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John McCain’s slide in the presidential race shows up everywhere on the campaign trail.
His staff drastically reduced and his organization nearly broke, McCain flies commercial instead of on private jets, carries his own luggage and relies on supporters to drive him to events, including one that pulled away from a Rotary meeting last week with a flat rear tire.
It’s a far cry from the “Straight Talk Express” tour bus that once was packed with reporters, staff and hope.
When the Republican presidential hopeful made his first trip to New Hampshire earlier this year, the plush bus had Dunkin’ Donuts boxes in the cabin and gallons of coffee for hangers-on and key supporters. His aides — and spare baked goods — traveled in a van behind.
At town halls, his U.S. flag backdrops were steamed clean of their wrinkles and a bevy of volunteers clamored to hand out stickers.
Now, the Arizona senator and Vietnam War hero travels without staff or with a single aide and rarely with national media crews. Last week, he arrived in Manchester, N.H., on a commercial flight. He carried his own bags through the airport and his top two aides in the state drove him to his hotel. The entire event was captured for local television.
Yet, for all of McCain’s woes rival campaigns aren’t holding a political death watch just yet. McCain has maintained a deep core of support and, with five months to the first voting, there is ample time to make up ground. Rivals know McCain’s scrappy style and one-on-one skills have helped him before and he often is at his best when free of the cautions imposed on front-runners.
To try to regain momentum heading into the fall, McCain plans to spend a few days at a time in each of three early primary states — Iowa, New Hampshire and South Carolina. He’ll focus on town-hall style meetings — as many as several a day — that allow him to mix it up with voters and reach as many people as possible.
“I can out-campaign anyone,” he says.
Still, McCain’s loss of the trappings of a top-tier candidate come at a cost. On Monday, he missed a fundraising breakfast in Pittsburgh because his commercial flight was canceled. He called in by speakerphone to the 30 supporters in a hotel conference room.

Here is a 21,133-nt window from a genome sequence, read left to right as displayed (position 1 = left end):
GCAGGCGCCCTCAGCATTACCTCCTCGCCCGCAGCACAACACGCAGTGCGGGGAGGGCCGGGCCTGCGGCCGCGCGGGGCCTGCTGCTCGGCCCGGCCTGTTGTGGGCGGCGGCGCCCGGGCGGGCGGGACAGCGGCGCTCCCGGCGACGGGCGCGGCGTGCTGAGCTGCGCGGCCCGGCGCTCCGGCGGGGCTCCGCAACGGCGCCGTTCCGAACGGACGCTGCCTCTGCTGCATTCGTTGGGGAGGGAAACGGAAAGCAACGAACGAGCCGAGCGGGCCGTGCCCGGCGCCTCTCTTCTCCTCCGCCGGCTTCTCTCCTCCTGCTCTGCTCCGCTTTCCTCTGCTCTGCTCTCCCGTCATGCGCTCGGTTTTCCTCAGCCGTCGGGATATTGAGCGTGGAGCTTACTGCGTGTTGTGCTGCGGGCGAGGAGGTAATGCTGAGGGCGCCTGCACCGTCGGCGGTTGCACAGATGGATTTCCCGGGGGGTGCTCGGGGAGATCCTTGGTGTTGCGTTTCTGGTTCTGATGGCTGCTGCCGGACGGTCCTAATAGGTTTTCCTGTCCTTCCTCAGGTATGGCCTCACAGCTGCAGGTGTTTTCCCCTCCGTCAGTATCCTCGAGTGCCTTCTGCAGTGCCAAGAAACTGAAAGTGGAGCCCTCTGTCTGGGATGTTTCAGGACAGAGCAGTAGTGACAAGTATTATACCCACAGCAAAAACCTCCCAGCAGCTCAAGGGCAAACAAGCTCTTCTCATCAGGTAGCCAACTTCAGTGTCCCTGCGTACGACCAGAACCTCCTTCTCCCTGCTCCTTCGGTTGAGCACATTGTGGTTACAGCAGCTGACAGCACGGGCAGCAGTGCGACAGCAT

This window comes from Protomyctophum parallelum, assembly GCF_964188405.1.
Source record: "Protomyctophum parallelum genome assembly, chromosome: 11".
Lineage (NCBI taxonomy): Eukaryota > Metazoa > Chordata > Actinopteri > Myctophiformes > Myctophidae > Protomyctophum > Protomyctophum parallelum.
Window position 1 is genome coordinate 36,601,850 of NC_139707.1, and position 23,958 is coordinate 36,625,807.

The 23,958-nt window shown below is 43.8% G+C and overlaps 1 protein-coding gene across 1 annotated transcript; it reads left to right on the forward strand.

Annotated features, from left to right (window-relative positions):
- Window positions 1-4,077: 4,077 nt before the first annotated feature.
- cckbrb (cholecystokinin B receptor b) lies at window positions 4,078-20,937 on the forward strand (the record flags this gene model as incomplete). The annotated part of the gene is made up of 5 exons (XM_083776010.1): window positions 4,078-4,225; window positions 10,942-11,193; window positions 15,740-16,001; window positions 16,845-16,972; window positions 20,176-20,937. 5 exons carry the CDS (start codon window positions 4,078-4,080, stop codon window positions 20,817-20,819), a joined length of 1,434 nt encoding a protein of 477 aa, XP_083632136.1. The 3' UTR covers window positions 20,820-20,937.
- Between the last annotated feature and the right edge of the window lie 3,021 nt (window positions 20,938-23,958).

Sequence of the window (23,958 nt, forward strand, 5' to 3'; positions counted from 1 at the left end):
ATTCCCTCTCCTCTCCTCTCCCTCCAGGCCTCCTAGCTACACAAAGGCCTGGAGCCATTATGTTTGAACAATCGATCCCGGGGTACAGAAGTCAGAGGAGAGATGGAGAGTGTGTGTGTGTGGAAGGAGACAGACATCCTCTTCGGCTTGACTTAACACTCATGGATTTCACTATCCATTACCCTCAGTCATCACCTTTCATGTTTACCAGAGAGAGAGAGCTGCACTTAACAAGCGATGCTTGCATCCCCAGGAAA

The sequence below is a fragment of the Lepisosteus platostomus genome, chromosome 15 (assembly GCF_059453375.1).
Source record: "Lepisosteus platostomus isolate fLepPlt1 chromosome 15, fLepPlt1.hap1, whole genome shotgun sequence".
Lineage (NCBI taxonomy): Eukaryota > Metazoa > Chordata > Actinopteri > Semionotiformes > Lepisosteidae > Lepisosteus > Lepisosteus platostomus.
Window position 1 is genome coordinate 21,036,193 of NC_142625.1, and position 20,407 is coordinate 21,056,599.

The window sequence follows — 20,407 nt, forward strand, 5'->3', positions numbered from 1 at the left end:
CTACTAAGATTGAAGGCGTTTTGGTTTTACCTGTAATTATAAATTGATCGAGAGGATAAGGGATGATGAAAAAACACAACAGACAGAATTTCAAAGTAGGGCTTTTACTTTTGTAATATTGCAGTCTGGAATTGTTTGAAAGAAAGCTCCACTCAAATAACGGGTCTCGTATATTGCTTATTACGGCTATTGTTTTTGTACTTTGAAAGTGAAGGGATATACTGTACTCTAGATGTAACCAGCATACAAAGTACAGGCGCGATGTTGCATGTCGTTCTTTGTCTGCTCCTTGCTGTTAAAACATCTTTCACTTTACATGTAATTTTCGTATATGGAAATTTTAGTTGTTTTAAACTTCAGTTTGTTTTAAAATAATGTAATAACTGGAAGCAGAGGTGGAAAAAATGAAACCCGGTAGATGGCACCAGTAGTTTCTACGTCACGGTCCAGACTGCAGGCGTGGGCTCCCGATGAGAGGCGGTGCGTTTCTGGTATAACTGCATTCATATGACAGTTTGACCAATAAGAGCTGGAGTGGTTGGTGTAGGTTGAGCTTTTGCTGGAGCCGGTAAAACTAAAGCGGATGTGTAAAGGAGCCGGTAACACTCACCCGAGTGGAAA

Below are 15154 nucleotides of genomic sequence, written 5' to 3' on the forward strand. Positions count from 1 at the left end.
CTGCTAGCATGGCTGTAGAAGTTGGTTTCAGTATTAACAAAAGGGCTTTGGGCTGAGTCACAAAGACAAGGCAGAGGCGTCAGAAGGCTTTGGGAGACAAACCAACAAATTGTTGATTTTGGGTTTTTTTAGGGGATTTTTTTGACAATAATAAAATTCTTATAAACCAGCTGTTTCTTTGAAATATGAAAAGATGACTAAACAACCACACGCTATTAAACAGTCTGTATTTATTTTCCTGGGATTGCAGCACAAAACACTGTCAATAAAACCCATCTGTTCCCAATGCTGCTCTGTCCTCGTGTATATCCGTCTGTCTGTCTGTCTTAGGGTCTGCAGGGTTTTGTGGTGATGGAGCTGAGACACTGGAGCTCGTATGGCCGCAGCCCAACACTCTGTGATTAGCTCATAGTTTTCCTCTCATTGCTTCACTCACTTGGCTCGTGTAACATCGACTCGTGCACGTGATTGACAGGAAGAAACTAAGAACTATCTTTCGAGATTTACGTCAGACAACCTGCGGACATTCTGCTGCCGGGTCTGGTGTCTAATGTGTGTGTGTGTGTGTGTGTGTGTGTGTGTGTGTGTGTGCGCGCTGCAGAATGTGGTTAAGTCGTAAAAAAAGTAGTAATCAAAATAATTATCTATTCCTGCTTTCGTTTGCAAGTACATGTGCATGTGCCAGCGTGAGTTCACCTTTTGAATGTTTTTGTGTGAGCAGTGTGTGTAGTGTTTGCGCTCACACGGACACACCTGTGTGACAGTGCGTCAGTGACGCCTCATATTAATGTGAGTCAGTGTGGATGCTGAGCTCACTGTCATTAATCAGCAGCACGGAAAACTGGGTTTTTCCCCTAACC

McCain, who gained a national following in the 2000 presidential race as an underdog against long odds, brushes it all off.
“In the words of Chairman Mao, it’s always darkest before it’s totally black,” McCain said recently. “I never have a new joke. But my old one is that we were at 3 percent and the poll had a 5 percent margin of error (in 1999).”
McCain is not quite that low. He was at 20 percent in the latest New Hampshire poll, essentially tied with former New York Mayor Rudy Giuliani and not far behind former Massachusetts Gov. Mitt Romney at 28 percent.
McCain remains energized, waving off aides who want him to wrap up events. He says “one more” question, then takes five. And instead of letting questioners slip away from the microphone, he shoots questions back at them.
Gary Woods, an orthopedic surgeon in Concord, N.H., recently asked McCain his thoughts on a single-payer health care system. McCain criticized the idea and the “big government” he said it represents.
“As (this is) a town-hall meeting, I’d like your response to that assertion,” McCain said. Woods answered quickly and started to step away.
“I’m not through with you yet,” McCain called out.
McCain hangs in even when he knows his answers will be unpopular.
“I can tell you’re not going to like my answer,” McCain told a voter in Claremont, N.H., who asked about immigration.
His style when dealing with reporters — once viewed as a friendly constituency — is hardly different. When they ask about his diminished prospects, he gives his stock response: “We’ll be fine.”
He disputes that anything has changed.
“Same strategy,” he said when asked about his new approach after the Rotary luncheon in Derry, N.H. He gave the same answer to two new versions of the question.
“I can say it again if you like,” he added, half-joking, half-annoyed.
It’s vintage McCain — the charm, humor and bile that helped him win the 2000 New Hampshire GOP primary by 19 percentage points of over then-Texas Gov. George W. Bush.
But things clearly have changed, including a renewed focus on fundraising reflected in an e-mail this week to self-identified supporters.
“This campaign is going to be won on the ground — vote by vote — and I’m convinced that if every voter learns of my unparalleled experience, we will win,” McCain wrote. “I’m on the road trying to meet as many voters as I can, but I can’t go it alone. That’s where you come in. As you may know, asking for money is one of the hardest things a political candidate has to do — but also one of the most important.”
Despite near empty bank accounts and flat tires, McCain has maintained his irreverent and sometimes barbed humor.
At a town hall-style meeting in Manchester, a young girl wearing flip flops and khaki shorts asked what McCain would do about Iran.
Without missing a beat, McCain recalled his controversial joke in April when he sang “bomb Iran” to the tune of the Beach Boys oldie “Barbara Ann.”
“I gave a smart (answer) to that question a while ago and it didn’t go over that well,” he said. “Why, I still love The Beach Boys, but …”